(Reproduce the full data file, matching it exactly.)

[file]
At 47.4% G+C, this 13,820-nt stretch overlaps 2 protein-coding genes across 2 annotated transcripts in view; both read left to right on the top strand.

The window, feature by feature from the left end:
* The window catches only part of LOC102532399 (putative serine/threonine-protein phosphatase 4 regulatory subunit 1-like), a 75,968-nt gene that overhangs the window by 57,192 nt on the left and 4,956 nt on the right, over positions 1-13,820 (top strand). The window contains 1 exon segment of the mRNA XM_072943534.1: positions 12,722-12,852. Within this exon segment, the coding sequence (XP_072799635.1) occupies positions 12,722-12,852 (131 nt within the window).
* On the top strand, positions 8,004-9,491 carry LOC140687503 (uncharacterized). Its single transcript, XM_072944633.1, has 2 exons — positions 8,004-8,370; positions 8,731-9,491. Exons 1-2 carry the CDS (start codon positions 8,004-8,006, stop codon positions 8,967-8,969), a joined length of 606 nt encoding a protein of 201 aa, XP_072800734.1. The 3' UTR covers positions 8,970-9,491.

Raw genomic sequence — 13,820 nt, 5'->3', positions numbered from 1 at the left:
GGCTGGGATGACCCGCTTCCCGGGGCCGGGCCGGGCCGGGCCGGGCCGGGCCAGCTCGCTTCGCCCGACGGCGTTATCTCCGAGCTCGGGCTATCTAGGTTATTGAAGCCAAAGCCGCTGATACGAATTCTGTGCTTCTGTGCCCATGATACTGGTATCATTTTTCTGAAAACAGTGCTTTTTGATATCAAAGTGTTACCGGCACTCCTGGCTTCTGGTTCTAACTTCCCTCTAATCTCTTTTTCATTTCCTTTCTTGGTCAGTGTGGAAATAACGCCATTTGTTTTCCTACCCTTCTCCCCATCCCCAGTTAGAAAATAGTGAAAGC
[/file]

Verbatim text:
At 47.4% G+C, this 13,820-nt stretch overlaps 2 protein-coding genes across 2 annotated transcripts in view; both read left to right on the top strand.

The window, feature by feature from the left end:
* The window catches only part of LOC102532399 (putative serine/threonine-protein phosphatase 4 regulatory subunit 1-like), a 75,968-nt gene that overhangs the window by 57,192 nt on the left and 4,956 nt on the right, over positions 1-13,820 (top strand). The window contains 1 exon segment of the mRNA XM_072943534.1: positions 12,722-12,852. Within this exon segment, the coding sequence (XP_072799635.1) occupies positions 12,722-12,852 (131 nt within the window).
* On the top strand, positions 8,004-9,491 carry LOC140687503 (uncharacterized). Its single transcript, XM_072944633.1, has 2 exons — positions 8,004-8,370; positions 8,731-9,491. Exons 1-2 carry the CDS (start codon positions 8,004-8,006, stop codon positions 8,967-8,969), a joined length of 606 nt encoding a protein of 201 aa, XP_072800734.1. The 3' UTR covers positions 8,970-9,491.

Raw genomic sequence — 13,820 nt, 5'->3', positions numbered from 1 at the left:
GGCTGGGATGACCCGCTTCCCGGGGCCGGGCCGGGCCGGGCCGGGCCGGGCCAGCTCGCTTCGCCCGACGGCGTTATCTCCGAGCTCGGGCTATCTAGGTTATTGAAGCCAAAGCCGCTGATACGAATTCTGTGCTTCTGTGCCCATGATACTGGTATCATTTTTCTGAAAACAGTGCTTTTTGATATCAAAGTGTTACCGGCACTCCTGGCTTCTGGTTCTAACTTCCCTCTAATCTCTTTTTCATTTCCTTTCTTGGTCAGTGTGGAAATAACGCCATTTGTTTTCCTACCCTTCTCCCCATCCCCAGTTAGAAAATAGTGAAAGC